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Talking Shakespeare

Notes from a Journey


Louis Fantasia

Talking Shakespeare is a collection of essays on Shakespeare’s plays and politics and their impact in the world today. Originally given as provocative talks on Shakespeare at some of the most prestigious universities, conferences, and theatres around the world, they reflect on the author’s more than thirty-year career as a producer, director and educator. The essays provide a unique and personal look into multiple aspects of Shakespeare’s world—and ours.


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Chapter 10. Optional Authenticity and Shakespeare’s Globe (2002–2009)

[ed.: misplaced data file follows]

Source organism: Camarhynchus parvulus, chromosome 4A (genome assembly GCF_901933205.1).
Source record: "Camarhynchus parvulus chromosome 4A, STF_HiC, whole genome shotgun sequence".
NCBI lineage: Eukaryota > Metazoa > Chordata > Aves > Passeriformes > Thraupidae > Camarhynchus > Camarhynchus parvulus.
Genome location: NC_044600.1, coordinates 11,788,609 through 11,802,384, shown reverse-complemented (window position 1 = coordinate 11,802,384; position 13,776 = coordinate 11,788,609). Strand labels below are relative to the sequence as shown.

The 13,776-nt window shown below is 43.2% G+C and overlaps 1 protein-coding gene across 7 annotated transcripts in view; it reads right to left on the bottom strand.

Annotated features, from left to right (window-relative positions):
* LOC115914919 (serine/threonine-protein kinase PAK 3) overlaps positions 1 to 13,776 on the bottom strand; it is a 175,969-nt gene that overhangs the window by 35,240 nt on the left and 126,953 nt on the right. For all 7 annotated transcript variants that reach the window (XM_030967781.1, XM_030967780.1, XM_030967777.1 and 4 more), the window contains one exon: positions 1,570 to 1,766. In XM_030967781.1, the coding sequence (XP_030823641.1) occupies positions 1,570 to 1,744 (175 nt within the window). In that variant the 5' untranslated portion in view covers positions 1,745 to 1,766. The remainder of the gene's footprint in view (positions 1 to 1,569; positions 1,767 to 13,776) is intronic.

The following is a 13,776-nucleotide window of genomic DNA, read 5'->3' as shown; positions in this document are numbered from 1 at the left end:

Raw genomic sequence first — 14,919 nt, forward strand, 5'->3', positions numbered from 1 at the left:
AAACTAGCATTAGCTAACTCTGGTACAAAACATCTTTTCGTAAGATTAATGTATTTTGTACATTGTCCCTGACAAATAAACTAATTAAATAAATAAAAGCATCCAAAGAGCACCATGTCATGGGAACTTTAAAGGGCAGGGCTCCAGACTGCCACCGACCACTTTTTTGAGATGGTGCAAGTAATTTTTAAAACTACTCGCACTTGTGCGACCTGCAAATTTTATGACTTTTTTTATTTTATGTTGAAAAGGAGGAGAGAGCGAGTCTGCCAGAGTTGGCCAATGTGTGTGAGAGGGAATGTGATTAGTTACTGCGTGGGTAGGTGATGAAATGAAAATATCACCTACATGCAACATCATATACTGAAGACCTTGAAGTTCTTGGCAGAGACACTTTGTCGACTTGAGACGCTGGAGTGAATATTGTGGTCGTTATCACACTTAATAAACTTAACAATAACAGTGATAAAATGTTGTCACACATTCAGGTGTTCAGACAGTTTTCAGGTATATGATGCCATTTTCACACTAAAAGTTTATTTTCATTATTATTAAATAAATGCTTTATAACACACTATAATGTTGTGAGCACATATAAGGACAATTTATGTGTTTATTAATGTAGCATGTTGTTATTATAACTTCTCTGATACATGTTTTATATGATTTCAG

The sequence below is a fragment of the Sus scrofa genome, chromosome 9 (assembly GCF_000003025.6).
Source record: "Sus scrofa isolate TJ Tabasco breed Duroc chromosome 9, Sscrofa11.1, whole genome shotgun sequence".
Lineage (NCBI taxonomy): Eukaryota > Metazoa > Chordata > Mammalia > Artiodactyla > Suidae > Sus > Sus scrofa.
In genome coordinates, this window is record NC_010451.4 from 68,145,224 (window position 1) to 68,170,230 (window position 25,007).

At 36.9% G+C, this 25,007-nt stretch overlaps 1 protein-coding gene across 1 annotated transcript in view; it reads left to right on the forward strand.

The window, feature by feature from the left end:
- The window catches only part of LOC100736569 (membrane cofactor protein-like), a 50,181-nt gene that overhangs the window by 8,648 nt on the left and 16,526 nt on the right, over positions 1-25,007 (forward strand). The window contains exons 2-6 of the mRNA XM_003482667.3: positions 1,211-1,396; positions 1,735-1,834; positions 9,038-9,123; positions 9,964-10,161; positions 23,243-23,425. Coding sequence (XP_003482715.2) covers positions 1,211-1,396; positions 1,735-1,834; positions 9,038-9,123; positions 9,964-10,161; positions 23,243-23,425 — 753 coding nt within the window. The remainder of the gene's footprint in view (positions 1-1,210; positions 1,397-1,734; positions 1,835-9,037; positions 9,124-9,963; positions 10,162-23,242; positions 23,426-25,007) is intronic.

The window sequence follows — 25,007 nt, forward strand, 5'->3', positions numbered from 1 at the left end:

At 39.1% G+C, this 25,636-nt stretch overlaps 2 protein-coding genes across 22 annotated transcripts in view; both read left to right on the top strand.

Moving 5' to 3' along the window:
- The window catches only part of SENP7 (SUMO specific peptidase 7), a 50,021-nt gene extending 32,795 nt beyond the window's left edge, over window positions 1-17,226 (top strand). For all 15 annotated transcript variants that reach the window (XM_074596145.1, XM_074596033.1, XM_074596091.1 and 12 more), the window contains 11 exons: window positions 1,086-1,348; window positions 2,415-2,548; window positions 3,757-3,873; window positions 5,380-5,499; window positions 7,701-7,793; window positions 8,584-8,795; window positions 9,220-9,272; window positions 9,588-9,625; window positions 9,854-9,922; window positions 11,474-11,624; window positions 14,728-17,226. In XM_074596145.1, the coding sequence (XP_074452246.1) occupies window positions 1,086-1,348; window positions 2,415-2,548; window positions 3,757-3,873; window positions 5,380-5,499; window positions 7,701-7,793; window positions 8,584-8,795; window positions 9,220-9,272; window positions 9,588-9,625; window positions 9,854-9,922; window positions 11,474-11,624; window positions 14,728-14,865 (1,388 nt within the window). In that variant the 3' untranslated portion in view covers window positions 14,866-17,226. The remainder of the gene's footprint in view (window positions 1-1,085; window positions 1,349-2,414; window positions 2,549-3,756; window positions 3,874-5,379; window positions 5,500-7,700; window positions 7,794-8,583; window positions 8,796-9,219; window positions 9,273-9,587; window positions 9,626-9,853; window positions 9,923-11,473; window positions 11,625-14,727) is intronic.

· 10 · OPTIONAL AUTHENTICITY AND SHAKESPEARE’S GLOBE (2002–2009) (Originally delivered as part of the promotional tour for my first book, Instant Shakespeare, in 2002. I gave this talk frequently when asked to speak about my own journey with Shakespeare and my involvement with the rebuilding of the Shakespeare Globe theatre in London) It may seem strange, coming from the author of a Shakespeare book, to confess that I put off directing my first Shakespeare play for as long as I did, but read- ing Shakespeare had always put me to sleep. In college, I flunked Shakespeare and have the transcripts to prove it. I avoided Shakespeare in graduate school, where I was only interested in the modern theatre and in making films. In the summer of 1975, after leaving the American Film Institute, I had written a silent film adaptation of Samuel Beckett’s early short story, First Love. Stage director Alan Schneider, Beckett’s great interpreter in the theatre (for whom I had worked as an assistant one season), and his publisher Barney Rosset at Grove Press sent the script to Paris for Beckett’s approval. My girlfriend at the time was in Paris working on her doctorate in art history, so I went to France to spend some time with her and wait for Beckett, who finally sent the following telegram, “Did not write First Love as film. Do not wish to see First Love as film. Love, Sam.” (For a synopsis of First Love see: walsh.phtml.) So much for...

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